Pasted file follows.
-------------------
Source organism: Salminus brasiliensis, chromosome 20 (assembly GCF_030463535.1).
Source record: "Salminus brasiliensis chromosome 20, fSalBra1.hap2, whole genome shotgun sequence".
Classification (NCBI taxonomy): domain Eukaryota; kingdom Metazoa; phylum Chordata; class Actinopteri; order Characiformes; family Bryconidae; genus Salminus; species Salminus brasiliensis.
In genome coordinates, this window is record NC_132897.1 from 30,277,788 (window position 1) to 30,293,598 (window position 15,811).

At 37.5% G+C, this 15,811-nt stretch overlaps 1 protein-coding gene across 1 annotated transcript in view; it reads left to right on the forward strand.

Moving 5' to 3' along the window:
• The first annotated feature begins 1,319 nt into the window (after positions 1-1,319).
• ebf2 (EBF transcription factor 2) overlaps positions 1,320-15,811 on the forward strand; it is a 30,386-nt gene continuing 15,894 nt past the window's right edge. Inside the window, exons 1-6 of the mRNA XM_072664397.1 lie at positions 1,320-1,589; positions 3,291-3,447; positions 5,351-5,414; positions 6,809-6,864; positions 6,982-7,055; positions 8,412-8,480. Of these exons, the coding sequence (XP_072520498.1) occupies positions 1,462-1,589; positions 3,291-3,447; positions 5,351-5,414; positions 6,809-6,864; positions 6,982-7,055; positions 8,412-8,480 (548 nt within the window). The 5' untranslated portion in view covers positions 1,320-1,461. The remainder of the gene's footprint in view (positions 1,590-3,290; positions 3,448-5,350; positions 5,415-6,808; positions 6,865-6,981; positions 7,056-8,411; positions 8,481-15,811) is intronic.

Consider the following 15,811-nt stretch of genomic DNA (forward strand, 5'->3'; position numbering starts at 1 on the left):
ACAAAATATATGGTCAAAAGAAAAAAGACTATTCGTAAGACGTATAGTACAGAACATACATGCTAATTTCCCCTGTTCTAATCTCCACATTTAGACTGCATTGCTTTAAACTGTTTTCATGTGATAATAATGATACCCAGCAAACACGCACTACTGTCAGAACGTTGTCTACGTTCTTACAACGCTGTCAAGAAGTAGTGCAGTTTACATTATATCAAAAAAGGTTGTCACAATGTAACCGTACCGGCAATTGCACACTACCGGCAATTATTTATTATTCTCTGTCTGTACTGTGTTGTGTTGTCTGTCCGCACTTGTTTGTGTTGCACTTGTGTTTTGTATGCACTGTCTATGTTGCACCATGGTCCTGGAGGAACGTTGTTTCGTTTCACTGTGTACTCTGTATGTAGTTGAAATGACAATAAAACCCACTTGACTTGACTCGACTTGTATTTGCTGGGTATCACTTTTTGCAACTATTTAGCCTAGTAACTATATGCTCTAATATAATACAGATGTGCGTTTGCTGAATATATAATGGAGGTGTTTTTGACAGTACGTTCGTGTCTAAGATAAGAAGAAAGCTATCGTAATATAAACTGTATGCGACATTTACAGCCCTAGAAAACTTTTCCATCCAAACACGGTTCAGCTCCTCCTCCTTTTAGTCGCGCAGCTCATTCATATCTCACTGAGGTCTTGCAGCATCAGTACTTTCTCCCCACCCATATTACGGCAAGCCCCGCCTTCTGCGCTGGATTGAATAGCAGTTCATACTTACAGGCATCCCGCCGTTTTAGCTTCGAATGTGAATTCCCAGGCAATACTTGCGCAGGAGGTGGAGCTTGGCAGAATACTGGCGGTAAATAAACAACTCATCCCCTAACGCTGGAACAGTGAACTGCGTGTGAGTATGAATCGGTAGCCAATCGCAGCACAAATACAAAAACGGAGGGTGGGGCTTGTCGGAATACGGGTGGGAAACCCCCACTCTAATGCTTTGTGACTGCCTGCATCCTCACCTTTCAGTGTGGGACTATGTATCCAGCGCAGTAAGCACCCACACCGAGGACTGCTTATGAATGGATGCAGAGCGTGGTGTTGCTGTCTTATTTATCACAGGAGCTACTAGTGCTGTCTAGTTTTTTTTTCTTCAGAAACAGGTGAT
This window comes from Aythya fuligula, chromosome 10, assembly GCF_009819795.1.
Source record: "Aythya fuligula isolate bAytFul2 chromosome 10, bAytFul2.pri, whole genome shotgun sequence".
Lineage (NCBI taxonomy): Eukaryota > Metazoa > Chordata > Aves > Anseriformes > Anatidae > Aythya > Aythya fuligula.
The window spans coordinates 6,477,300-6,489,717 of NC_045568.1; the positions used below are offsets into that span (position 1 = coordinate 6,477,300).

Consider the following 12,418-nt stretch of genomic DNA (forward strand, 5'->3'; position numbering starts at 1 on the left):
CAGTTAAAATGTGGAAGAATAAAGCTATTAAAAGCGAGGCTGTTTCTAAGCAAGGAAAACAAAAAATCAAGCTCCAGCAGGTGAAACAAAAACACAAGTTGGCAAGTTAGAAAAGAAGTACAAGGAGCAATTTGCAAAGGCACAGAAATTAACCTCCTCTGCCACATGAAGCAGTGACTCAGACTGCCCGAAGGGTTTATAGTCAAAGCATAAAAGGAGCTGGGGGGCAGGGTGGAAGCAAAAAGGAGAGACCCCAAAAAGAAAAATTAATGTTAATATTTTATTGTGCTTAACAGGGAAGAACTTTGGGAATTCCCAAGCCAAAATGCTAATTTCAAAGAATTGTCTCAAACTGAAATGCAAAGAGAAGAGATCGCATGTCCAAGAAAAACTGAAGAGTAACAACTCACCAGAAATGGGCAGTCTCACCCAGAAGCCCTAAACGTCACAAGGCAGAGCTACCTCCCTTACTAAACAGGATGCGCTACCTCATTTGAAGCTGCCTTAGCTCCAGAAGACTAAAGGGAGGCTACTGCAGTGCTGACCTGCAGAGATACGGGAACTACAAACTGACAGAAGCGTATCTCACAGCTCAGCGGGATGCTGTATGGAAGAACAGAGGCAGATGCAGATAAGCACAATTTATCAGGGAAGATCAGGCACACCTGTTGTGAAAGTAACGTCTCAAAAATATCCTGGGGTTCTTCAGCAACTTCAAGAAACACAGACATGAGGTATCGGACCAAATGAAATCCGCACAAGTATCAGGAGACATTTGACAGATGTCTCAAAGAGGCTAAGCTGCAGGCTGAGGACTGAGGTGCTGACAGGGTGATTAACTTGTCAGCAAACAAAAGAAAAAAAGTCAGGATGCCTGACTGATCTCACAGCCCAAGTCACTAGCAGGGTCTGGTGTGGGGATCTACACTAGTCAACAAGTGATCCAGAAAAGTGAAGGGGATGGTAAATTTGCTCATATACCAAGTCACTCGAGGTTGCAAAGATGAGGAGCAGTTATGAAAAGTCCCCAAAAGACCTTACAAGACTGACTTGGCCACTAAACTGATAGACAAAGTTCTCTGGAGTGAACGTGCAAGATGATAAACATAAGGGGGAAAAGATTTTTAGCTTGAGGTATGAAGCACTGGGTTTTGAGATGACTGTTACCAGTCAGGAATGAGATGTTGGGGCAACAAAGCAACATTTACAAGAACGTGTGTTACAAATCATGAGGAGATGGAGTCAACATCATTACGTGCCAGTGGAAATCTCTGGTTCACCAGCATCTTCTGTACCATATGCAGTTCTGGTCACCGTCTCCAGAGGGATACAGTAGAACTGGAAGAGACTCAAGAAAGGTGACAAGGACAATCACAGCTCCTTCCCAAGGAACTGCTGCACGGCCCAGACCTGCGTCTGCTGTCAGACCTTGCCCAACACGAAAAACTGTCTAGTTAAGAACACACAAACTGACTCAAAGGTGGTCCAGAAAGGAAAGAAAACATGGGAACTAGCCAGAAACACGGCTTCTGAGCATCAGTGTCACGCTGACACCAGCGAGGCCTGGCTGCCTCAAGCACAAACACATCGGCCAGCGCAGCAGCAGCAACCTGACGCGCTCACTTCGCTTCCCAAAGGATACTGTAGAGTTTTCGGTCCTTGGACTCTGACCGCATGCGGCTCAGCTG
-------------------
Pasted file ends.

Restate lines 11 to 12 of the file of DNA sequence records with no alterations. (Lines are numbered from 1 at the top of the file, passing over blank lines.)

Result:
This window comes from Aythya fuligula, chromosome 10, assembly GCF_009819795.1.
Source record: "Aythya fuligula isolate bAytFul2 chromosome 10, bAytFul2.pri, whole genome shotgun sequence".